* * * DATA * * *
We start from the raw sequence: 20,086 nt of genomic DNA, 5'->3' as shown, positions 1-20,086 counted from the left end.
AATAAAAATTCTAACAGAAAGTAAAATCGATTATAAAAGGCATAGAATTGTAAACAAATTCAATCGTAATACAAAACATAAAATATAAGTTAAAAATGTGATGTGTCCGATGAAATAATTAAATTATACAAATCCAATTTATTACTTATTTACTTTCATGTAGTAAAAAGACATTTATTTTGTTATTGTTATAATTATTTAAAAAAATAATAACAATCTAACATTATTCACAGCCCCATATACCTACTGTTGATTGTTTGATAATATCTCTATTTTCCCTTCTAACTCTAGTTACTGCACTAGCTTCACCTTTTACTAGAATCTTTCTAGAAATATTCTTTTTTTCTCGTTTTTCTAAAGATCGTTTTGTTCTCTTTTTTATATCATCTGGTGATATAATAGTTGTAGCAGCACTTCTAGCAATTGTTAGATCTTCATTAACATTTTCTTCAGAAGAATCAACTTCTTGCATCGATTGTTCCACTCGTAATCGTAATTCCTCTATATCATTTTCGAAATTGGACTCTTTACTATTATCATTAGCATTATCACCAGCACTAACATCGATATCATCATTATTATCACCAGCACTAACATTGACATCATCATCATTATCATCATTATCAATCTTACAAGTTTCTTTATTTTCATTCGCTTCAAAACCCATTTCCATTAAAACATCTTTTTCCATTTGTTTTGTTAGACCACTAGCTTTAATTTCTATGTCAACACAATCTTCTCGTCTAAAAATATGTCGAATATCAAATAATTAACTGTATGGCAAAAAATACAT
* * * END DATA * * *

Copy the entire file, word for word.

We start from the raw sequence: 20,086 nt of genomic DNA, 5'->3' as shown, positions 1-20,086 counted from the left end.
AATAAAAATTCTAACAGAAAGTAAAATCGATTATAAAAGGCATAGAATTGTAAACAAATTCAATCGTAATACAAAACATAAAATATAAGTTAAAAATGTGATGTGTCCGATGAAATAATTAAATTATACAAATCCAATTTATTACTTATTTACTTTCATGTAGTAAAAAGACATTTATTTTGTTATTGTTATAATTATTTAAAAAAATAATAACAATCTAACATTATTCACAGCCCCATATACCTACTGTTGATTGTTTGATAATATCTCTATTTTCCCTTCTAACTCTAGTTACTGCACTAGCTTCACCTTTTACTAGAATCTTTCTAGAAATATTCTTTTTTTCTCGTTTTTCTAAAGATCGTTTTGTTCTCTTTTTTATATCATCTGGTGATATAATAGTTGTAGCAGCACTTCTAGCAATTGTTAGATCTTCATTAACATTTTCTTCAGAAGAATCAACTTCTTGCATCGATTGTTCCACTCGTAATCGTAATTCCTCTATATCATTTTCGAAATTGGACTCTTTACTATTATCATTAGCATTATCACCAGCACTAACATCGATATCATCATTATTATCACCAGCACTAACATTGACATCATCATCATTATCATCATTATCAATCTTACAAGTTTCTTTATTTTCATTCGCTTCAAAACCCATTTCCATTAAAACATCTTTTTCCATTTGTTTTGTTAGACCACTAGCTTTAATTTCTATGTCAACACAATCTTCTCGTCTAAAAATATGTCGAATATCAAATAATTAACTGTATGGCAAAAAATACAT